Dr. Brian J. Grim, a leading expert on the socioeconomic impact of restrictions on religious freedom and international religious demography, looking at the issue of religious freedom in Corporate America.
Watch the video HERE.
More US Firms Are Boosting Faith-Based Support For Employees
It has become standard practice for U.S. corporations to assure employees of support regardless of their race, gender or sexual orientation. There’s now an intensifying push to ensure that companies are similarly supportive and inclusive when it comes to employees’ religious beliefs. One barometer: More than 20% of the Fortune 100 have established faith-based employee resource groups. Corporate America is at a tipping point toward giving religion similar attention to that given the other major diversity categories. A few companies have long-established faith-in-the-workplace programs, such as Arkansas-based Tyson Foods, which deploys a team of more than 90 chaplains to comfort and counsel employees at its plants and offices. That program began in 2000. The top 10 in the rankings on the Religious Freedom & Business Foundation’s Corporate Religious Equity, Diversity & Inclusion (REDI) Index feature some of America’s best-known companies – Google’s parent company Alphabet, Intel, Tyson Foods, Target, Facebook, American Airlines, Apple, Dell, American Express and Goldman Sachs. Tyson won points for its chaplaincy program; most of the others have formed either a single interfaith employee resource group or separate groups for major religions such as Christianity, Islam and Judaism. Google’s interfaith group, the Inter Belief Network, has chapters for those faiths and for Buddhists, while Intel has a group for agnostics and atheists, as well as groups for major religious faiths.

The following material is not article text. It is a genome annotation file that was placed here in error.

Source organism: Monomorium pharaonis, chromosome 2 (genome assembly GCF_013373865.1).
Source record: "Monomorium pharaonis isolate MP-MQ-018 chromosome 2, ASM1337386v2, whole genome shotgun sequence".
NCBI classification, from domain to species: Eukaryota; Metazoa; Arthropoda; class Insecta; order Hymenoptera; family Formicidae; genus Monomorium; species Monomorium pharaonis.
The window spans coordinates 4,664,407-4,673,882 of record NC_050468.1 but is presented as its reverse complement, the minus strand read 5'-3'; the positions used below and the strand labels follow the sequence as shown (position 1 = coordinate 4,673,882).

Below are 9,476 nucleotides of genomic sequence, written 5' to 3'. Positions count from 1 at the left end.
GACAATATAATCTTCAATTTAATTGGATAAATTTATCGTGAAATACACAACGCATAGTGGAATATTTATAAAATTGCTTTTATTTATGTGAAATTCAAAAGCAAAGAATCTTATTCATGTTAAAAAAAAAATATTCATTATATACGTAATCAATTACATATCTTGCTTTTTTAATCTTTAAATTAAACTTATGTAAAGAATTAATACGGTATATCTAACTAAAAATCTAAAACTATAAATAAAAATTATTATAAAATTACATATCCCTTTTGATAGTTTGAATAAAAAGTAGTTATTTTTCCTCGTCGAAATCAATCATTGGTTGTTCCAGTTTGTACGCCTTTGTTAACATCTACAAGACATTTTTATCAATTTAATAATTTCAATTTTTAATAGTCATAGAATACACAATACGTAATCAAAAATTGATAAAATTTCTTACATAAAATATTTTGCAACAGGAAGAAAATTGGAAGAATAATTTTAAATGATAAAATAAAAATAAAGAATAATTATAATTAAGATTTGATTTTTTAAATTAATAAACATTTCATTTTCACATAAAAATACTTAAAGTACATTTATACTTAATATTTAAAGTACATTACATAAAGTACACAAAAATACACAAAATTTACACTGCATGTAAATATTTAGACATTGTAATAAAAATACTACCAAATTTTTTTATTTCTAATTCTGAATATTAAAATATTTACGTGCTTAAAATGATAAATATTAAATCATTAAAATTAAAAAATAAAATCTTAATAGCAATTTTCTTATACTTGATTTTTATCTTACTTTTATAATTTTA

|Brian Grim, Ph. D., is founding president of the Religious Freedom & Business Foundation, a corporate trainer, and a leading scholar on international religious demography, and the pioneer of the study of the socio-economic impact of religious freedom. He is the creator of the first fully global measures of religious freedom for countries of the world. Brian’s widely reported research finds that religion contributes $1.2 trillion to the U.S. economy annually, more than the combined revenues of the top 10 technology U.S. companies including Apple, Amazon and Google. Brian recently served as chair of the World Economic Forum’s global agenda council on the role of faith (2015-16) and was a speaker at the Forum’s 2018 annual meeting in Davos as well as a TEDx speaker at the Vatican. Brian also supports and works closely with the “Business for Peace” platform of the United Nations Global Compact. From 2006-2014, Brian directed the largest social science effort to collect and analyze global data on religion at the Pew Research Center. He also worked as an educator in the former Soviet Union, China, Central Asia, the Middle East and Europe from 1982-2002. Brian holds a doctorate in sociology from the Pennsylvania State University and is author of numerous articles and books including The Price of Freedom Denied (Cambridge Univ. Press), The World Religion Database (Brill), The World’s Religions in Figures (Wiley) and The Yearbook of International Religious Demography (Brill). Brian has appeared as an expert on global religion on numerous media outlets, including CNN, BBC, Fox, CBS, C-SPAN, and regularly presents to high level audiences throughout the world including the White House, State Department, European Parliament, the Vatican, and various the United Nations bodies including the Human Rights Council, and the UN Alliance of Civilizations, and the UN Global Compact.|